Why does it matter to save energy?
Planet Earth is currently experiencing unprecedented climate change linked to global warming.In summary:
- Global temperatures have been increasing dramatically for the past 100 years.
- A significant part of this warming is caused by an excess of greenhouse gases, the most significant being carbon dioxide.
- Carbon dioxide is produced as a result of burning fossil fuels (oil, gas and coal).
- Fossil fuels are the source of most of our energy, including heating and transport.
- Reduced energy bills, especially when energy prices are expected to rise (see PEAK OIL).
- Reduced carbon emissions, which will avoid higher bills in future to meet the cost of tackling climate change.
Further reading? The links are recommended, each taking a different approach.
What are the targets?
The Climate Change Act of 2008 established legally binding reduction targets for UK greenhouse gas emissions. The overall aim is to cut emissions by 80% from 1990 levels by 2050. To make this transition, a series of carbon budgets have been set. These require reductions of 23% by 2012, 29% by 2017, 35% by 2022, and 57% by 2030. Note that the UK's 2030 target of 57% is well ahead of the 40% cuts agreed by EU leaders in 2015. But to achieve this will require profound changes in infrastructure and policies, according to the Committee on Climate Change, which advises the government on setting the targets.
The Copenhagen Accord, signed in 2009, gave international backing to prevent overall global temperature rising by more than 2 degrees Celsius, but little in the way of legally binding steps to achieve this. This ambition was strengthened by the 2015 Paris Agreement, adopted by nearly 200 countries: "The universal agreement’s main aim is to keep a global temperature rise this century well below 2 degrees Celsius and to drive efforts to limit the temperature increase even further to 1.5 degrees Celsius above pre-industrial levels."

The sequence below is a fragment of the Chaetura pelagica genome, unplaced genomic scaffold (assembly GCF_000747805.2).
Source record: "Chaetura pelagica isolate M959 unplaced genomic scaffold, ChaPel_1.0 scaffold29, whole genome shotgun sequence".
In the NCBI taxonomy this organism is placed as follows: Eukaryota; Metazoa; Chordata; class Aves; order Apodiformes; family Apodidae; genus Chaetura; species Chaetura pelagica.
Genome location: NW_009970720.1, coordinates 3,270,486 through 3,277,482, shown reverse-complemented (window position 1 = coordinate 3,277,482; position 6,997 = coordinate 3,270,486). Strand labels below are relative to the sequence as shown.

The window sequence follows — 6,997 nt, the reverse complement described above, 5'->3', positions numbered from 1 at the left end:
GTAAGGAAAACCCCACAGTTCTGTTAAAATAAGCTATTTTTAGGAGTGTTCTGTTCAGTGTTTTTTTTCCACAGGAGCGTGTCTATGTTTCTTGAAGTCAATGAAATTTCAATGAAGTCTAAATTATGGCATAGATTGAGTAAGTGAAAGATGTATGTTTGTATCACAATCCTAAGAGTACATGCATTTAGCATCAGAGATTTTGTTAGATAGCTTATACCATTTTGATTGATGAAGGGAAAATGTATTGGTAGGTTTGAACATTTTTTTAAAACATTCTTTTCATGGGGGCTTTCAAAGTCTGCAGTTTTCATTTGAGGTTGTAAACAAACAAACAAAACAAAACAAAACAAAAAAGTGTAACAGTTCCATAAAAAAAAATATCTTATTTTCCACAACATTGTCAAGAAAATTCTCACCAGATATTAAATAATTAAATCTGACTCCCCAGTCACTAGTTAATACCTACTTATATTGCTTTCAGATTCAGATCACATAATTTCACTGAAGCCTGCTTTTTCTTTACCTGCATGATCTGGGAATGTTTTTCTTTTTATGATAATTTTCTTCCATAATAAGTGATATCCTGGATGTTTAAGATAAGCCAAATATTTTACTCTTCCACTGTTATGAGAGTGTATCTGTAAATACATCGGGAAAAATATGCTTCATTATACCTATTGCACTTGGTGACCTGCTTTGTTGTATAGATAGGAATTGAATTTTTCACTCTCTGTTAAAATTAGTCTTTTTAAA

Progress so far?
According to provisional data released by the Department for Business, Energy and Industrial Strategy (BEIS) in 2018, and covering the period up to 2017:
- Between 1990 and 2017 there was a 38% decrease in UK carbon dioxide emissions, and a 43% decrease in total greenhouse gas emissions. Total net UK greenhouse gas emissions in 2017 were 456 megatonnes (Mt) of CO2e (i.e. carbon dioxide equivalent), which compares with 514 Mt in 2014 and 557 Mt in 2013.
- Carbon dioxide accounts for about 80% of UK greenhouse gas emissions, with methane and nitrous oxide being the other main contributors.
- Much of this year on year decrease was due to a shift away from coal burning in power stations to less carbon-intensive fuels, such as gas, and greater use of renewables.
- The biggest emitters of greenhouse gases by economic sector are: energy supply (23%), transport (27%), business (14%), and residential (14%).
- Much of the saving in emissions from energy generation since 1990 is the result of switching to gas from coal. Also, increasingly our goods are manufactured overseas, so in effect countries such as China are our proxy polluters.
The full report on UK greenhouse gas emissions 1990-2016 can be downloaded from GOV.UK here.
Links to other pages
- CarbonBrief: award-winning UK-based website covers all aspects of climate science, including interactive data dashboards of global climate and energy trends.
- Global Warming Science: information from the Union of Concerned Scientists about the causes and effects of global warming, and how to slow it.
- Intergovernmental Panel on Climate Change (IPCC) which published its Fifth Assessment Report in November 2014
- Stern Review on the Economics of Climate Change (2010)
- Met Office Climate Guide to climate, climate science and climate change
- Green Shoots: Staffordshire County Council's climate change strategy! This was published in 2013, and is now chiefly of historical interest!
- Staffordshire Declaration on Climate Change (2006)
- Transition Towns (responding to the twin challenges of Peak Oil and Climate Change)
- Latest UK emissions statistics from DECC
- UK's Committee on Climate Change ( the independent statutory body advising the UK government)